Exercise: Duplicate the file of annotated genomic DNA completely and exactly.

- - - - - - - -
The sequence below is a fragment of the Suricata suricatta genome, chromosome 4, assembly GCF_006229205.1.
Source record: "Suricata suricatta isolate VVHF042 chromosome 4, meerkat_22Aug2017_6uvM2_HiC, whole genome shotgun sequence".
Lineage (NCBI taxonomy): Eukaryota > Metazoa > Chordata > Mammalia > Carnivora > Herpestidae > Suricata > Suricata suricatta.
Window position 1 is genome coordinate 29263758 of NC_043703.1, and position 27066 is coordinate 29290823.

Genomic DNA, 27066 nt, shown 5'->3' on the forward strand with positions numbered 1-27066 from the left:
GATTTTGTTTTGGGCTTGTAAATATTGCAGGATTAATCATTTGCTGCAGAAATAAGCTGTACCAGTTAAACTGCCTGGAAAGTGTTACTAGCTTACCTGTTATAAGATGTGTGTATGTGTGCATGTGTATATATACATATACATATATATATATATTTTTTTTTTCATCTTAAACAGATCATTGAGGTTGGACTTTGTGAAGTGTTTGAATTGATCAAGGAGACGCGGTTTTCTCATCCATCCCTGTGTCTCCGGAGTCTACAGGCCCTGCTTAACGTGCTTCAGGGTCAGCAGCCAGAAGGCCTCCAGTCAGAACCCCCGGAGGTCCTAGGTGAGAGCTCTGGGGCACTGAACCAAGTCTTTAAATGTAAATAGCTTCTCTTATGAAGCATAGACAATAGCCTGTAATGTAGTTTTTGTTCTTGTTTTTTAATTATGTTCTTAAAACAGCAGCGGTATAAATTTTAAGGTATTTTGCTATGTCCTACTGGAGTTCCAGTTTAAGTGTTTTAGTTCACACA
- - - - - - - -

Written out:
The sequence below is a fragment of the Suricata suricatta genome, chromosome 4, assembly GCF_006229205.1.
Source record: "Suricata suricatta isolate VVHF042 chromosome 4, meerkat_22Aug2017_6uvM2_HiC, whole genome shotgun sequence".
Lineage (NCBI taxonomy): Eukaryota > Metazoa > Chordata > Mammalia > Carnivora > Herpestidae > Suricata > Suricata suricatta.
Window position 1 is genome coordinate 29263758 of NC_043703.1, and position 27066 is coordinate 29290823.

Genomic DNA, 27066 nt, shown 5'->3' on the forward strand with positions numbered 1-27066 from the left:
GATTTTGTTTTGGGCTTGTAAATATTGCAGGATTAATCATTTGCTGCAGAAATAAGCTGTACCAGTTAAACTGCCTGGAAAGTGTTACTAGCTTACCTGTTATAAGATGTGTGTATGTGTGCATGTGTATATATACATATACATATATATATATATTTTTTTTTTCATCTTAAACAGATCATTGAGGTTGGACTTTGTGAAGTGTTTGAATTGATCAAGGAGACGCGGTTTTCTCATCCATCCCTGTGTCTCCGGAGTCTACAGGCCCTGCTTAACGTGCTTCAGGGTCAGCAGCCAGAAGGCCTCCAGTCAGAACCCCCGGAGGTCCTAGGTGAGAGCTCTGGGGCACTGAACCAAGTCTTTAAATGTAAATAGCTTCTCTTATGAAGCATAGACAATAGCCTGTAATGTAGTTTTTGTTCTTGTTTTTTAATTATGTTCTTAAAACAGCAGCGGTATAAATTTTAAGGTATTTTGCTATGTCCTACTGGAGTTCCAGTTTAAGTGTTTTAGTTCACACA